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to disavow them. He had an ugly he says: “In my politics, I think no liking for artifice, and played a disloyal further than how to prefer the peace trick on Lord Bolingbroke, his greatest of my life, in any government under friend. He was never frank, always which I live ; nor in my religion, thar. acting a part; he aped the blasé man, to preserve the peace of my conscience the impartial great artist, a contemne: in any church with which I communiof the great, of kings, of poetry itself. cate. I hope all churches and govern

he truth is, that he thought of noth- ments are so far of God, as they are ing but his phrases, his author's reputa- rightly understood and rightly adminis tion, and "a little regard shown him tered; and where they err, or may be ay the Prince of Wales melted his wrong, I leave it to God alone to mend obduracy." When we read his cor- or reform them.” * Such convictions respondence, we find that there are not do not torment a man. In reality, he Bore than about ten genuine letters; he did not write because he thought, but is a literary man even in the moments thought in order to write ; manuscript when he opened his heart; his confiden- and the noise it makes in the world, ces are formal rhetoric; and when he when printed, was his idci; if he wrote conversed with a friend he was always verses, it was merely for the sake of thinking of the printer, who would give doing so. his effusions to the public. Through this This is the best training for versifica. very pretentiousness he grew awkward, tior. Pope gave himself up to it; he and unmasked himself. One day Rich was a man of leisure, his father had left ardson and his father, the painter,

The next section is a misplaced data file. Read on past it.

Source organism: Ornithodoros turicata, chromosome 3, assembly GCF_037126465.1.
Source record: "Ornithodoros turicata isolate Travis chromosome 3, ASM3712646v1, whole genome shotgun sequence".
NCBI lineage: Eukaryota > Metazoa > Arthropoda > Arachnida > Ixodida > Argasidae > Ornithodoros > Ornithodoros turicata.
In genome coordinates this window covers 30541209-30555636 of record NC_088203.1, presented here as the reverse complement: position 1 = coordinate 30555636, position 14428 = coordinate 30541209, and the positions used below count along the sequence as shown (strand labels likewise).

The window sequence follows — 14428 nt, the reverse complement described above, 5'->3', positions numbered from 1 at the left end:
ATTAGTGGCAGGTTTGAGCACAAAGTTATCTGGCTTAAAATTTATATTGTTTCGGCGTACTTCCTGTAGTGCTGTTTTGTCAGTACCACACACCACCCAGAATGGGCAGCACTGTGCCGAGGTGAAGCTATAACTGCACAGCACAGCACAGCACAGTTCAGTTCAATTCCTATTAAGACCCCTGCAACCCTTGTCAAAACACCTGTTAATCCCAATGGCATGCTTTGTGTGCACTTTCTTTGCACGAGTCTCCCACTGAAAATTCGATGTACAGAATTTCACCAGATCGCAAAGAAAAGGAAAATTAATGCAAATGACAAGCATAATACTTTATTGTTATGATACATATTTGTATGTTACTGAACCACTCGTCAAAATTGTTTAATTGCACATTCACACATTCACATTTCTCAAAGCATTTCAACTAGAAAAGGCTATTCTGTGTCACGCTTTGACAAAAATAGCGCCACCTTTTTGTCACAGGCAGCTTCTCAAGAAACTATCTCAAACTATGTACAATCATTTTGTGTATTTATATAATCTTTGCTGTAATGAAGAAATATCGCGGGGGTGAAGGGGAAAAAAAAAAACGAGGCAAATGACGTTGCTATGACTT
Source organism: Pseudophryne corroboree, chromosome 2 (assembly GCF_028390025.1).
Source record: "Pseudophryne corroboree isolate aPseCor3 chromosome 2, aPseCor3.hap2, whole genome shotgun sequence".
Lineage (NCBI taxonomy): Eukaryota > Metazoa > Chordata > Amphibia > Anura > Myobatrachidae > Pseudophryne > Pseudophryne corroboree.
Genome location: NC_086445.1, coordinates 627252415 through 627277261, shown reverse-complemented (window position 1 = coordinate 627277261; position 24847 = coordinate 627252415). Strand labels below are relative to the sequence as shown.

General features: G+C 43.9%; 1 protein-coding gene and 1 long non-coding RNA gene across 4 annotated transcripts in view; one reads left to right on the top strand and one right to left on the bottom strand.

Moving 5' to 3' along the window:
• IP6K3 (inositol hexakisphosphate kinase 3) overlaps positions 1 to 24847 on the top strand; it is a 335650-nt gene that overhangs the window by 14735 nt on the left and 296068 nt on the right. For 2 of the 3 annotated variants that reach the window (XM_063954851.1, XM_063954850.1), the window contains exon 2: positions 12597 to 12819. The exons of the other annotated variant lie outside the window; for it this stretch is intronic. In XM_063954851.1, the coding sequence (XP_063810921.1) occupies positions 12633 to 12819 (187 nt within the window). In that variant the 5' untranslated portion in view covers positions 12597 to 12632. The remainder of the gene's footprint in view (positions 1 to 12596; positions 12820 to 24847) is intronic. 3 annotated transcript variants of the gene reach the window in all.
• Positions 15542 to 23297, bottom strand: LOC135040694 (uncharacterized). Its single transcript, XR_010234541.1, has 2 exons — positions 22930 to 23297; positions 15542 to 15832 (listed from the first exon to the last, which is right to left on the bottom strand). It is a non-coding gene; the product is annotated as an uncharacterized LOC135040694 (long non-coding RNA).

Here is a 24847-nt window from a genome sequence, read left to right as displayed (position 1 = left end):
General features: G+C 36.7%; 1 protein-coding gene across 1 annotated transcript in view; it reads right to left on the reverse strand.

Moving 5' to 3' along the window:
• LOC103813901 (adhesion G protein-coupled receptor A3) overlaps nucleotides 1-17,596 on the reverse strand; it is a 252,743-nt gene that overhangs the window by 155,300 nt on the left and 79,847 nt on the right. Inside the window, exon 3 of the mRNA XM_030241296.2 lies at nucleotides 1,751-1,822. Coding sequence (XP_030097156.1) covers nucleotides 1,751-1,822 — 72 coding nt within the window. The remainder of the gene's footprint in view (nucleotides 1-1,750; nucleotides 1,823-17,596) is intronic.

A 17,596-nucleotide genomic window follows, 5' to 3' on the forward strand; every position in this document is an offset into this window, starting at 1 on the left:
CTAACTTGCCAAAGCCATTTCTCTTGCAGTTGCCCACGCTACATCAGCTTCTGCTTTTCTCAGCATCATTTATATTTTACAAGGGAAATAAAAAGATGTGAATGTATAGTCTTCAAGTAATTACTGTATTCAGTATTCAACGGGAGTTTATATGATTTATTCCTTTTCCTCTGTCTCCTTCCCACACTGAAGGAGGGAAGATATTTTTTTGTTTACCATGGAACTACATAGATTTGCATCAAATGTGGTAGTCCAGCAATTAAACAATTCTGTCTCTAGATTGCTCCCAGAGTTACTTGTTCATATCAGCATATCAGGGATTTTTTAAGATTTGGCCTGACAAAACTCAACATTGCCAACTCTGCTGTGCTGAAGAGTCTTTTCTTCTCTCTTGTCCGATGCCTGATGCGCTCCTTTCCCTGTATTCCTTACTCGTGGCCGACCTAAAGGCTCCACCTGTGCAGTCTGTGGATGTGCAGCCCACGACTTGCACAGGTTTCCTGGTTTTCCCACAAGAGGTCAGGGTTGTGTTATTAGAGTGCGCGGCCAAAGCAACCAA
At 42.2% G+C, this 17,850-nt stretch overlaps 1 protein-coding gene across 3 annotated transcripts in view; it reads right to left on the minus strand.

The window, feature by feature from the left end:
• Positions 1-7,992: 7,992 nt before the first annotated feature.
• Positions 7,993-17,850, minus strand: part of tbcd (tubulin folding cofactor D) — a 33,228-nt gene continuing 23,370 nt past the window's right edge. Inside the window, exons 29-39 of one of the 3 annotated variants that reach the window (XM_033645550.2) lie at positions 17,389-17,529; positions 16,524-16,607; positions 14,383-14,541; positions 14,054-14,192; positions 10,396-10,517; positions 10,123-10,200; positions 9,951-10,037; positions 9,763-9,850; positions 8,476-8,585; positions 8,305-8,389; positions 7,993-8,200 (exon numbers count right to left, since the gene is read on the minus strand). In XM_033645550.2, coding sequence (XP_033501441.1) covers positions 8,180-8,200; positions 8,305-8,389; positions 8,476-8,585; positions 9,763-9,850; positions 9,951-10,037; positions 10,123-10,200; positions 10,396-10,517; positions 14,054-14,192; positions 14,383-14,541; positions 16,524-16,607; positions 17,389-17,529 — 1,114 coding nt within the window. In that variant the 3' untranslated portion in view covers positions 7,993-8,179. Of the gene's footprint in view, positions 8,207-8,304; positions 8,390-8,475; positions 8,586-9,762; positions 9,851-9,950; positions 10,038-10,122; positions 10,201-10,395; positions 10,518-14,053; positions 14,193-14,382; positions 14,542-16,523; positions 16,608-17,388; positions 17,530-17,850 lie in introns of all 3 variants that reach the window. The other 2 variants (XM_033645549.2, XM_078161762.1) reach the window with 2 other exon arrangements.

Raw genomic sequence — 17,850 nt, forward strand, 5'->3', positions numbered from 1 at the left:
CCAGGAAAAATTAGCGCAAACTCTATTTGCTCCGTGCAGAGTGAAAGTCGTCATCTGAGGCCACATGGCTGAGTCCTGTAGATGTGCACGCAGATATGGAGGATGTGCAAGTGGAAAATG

found him a very fair fortune; he earned a him reading a pamphlet that Cibber large sum by translating the Iliad and had written against him. “These Odysse ; he had an income of eight things,” said Pope,“ are my diversion.” hundred pounds. He was never in the They sat by him while he perused it, pay of a publisher ; he looked from an and saw his features writhing with an eminence upon the beggarly authors guish; and young Richardson said to grovelling in their free and easy life, his father, when they returned, that he and, calmly seated in his pretty house hoped to be preserved from such diver- at Twickenham, in his grotto, or in the sion.” | After all, his great cause for fine garden which he had 'uimself plan. writing was literary vanity: he wished ned, he could polish and file his writto be admired, and nothing more ; his ings as long as he chose. He did not life was that of a coquette studying fail to do so. When he had written a herself in a glass, painting her face, work, he kept it at least two years in smirking, receiving compliments from his desk. From time to time he reany one, yet declaring that compliments read and corrected it; took counsel weary her, that paint makes her dirty, of his friends, then of his enemies ; no and that she has a horror of affectation. new edition was unamended ; he alterPope has no dash, no naturalness or ed without wearying. His first out manliness he has no more ideas than burst became so recast and transform passions al least such ideas as a man ed, that it could not be recognized in Žeels if necessary to write, and in con- the final copy. The pieces which seem nection with which we lose thought of least retouched are two satires, and words.

Religious controversy and Dodsley says that in the manuscript party quarrels resound about him ; he “almost every line was written twice studiously avoids them; amidst all over ; I gave him a clean transcript, these shocks his chief care is to pre. which he sent si me time afterwards to serve his writing-desk; he is a very me for the press, with almost every lukewarm Catholic, all but a deist, not line written twice over a second time.” 1 well aware what deism means; and on Dr. Johnson says: “From his attention this point he borrows from Bolingbroke to poetry he was never diverted. If ideas whose scope he cannot see, but conversation offered any thing that which he thinks suitable to be put into could be improved, he committed it to verse. In a letter to Atterbury (1717)

* Ibid. ch. iv. 164. • Boswell's Life of Johnson, ch. lxxi. 670. † Johnson, The Liver if the English Poets. Carruthers' Life of Pope, ch. X. 377.

Alexander Pope, iil. 114.